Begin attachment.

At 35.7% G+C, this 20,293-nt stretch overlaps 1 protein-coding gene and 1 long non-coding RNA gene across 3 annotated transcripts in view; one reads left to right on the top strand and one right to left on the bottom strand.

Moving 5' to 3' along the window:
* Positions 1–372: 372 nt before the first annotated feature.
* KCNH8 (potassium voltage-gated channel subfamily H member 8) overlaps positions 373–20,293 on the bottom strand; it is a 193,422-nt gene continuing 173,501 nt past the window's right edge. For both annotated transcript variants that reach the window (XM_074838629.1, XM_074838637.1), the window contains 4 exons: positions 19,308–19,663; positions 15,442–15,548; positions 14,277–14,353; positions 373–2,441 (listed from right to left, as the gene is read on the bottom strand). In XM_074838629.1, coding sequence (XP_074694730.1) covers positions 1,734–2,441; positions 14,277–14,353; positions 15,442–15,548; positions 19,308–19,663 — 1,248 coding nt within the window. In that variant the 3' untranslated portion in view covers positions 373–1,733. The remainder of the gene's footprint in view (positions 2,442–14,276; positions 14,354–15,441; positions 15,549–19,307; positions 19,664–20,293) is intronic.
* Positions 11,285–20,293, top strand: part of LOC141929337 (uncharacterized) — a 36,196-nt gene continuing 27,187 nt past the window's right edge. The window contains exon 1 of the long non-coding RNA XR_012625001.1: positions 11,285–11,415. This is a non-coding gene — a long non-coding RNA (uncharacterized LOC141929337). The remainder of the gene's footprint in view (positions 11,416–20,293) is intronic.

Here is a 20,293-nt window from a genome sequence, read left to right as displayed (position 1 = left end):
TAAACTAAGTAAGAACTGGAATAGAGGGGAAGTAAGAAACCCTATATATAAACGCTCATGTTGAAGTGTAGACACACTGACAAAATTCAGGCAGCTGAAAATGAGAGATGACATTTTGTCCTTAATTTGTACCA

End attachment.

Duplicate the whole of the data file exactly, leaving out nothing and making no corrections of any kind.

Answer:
At 35.7% G+C, this 20,293-nt stretch overlaps 1 protein-coding gene and 1 long non-coding RNA gene across 3 annotated transcripts in view; one reads left to right on the top strand and one right to left on the bottom strand.

Moving 5' to 3' along the window:
* Positions 1–372: 372 nt before the first annotated feature.
* KCNH8 (potassium voltage-gated channel subfamily H member 8) overlaps positions 373–20,293 on the bottom strand; it is a 193,422-nt gene continuing 173,501 nt past the window's right edge. For both annotated transcript variants that reach the window (XM_074838629.1, XM_074838637.1), the window contains 4 exons: positions 19,308–19,663; positions 15,442–15,548; positions 14,277–14,353; positions 373–2,441 (listed from right to left, as the gene is read on the bottom strand). In XM_074838629.1, coding sequence (XP_074694730.1) covers positions 1,734–2,441; positions 14,277–14,353; positions 15,442–15,548; positions 19,308–19,663 — 1,248 coding nt within the window. In that variant the 3' untranslated portion in view covers positions 373–1,733. The remainder of the gene's footprint in view (positions 2,442–14,276; positions 14,354–15,441; positions 15,549–19,307; positions 19,664–20,293) is intronic.
* Positions 11,285–20,293, top strand: part of LOC141929337 (uncharacterized) — a 36,196-nt gene continuing 27,187 nt past the window's right edge. The window contains exon 1 of the long non-coding RNA XR_012625001.1: positions 11,285–11,415. This is a non-coding gene — a long non-coding RNA (uncharacterized LOC141929337). The remainder of the gene's footprint in view (positions 11,416–20,293) is intronic.

Here is a 20,293-nt window from a genome sequence, read left to right as displayed (position 1 = left end):
TAAACTAAGTAAGAACTGGAATAGAGGGGAAGTAAGAAACCCTATATATAAACGCTCATGTTGAAGTGTAGACACACTGACAAAATTCAGGCAGCTGAAAATGAGAGATGACATTTTGTCCTTAATTTGTACCA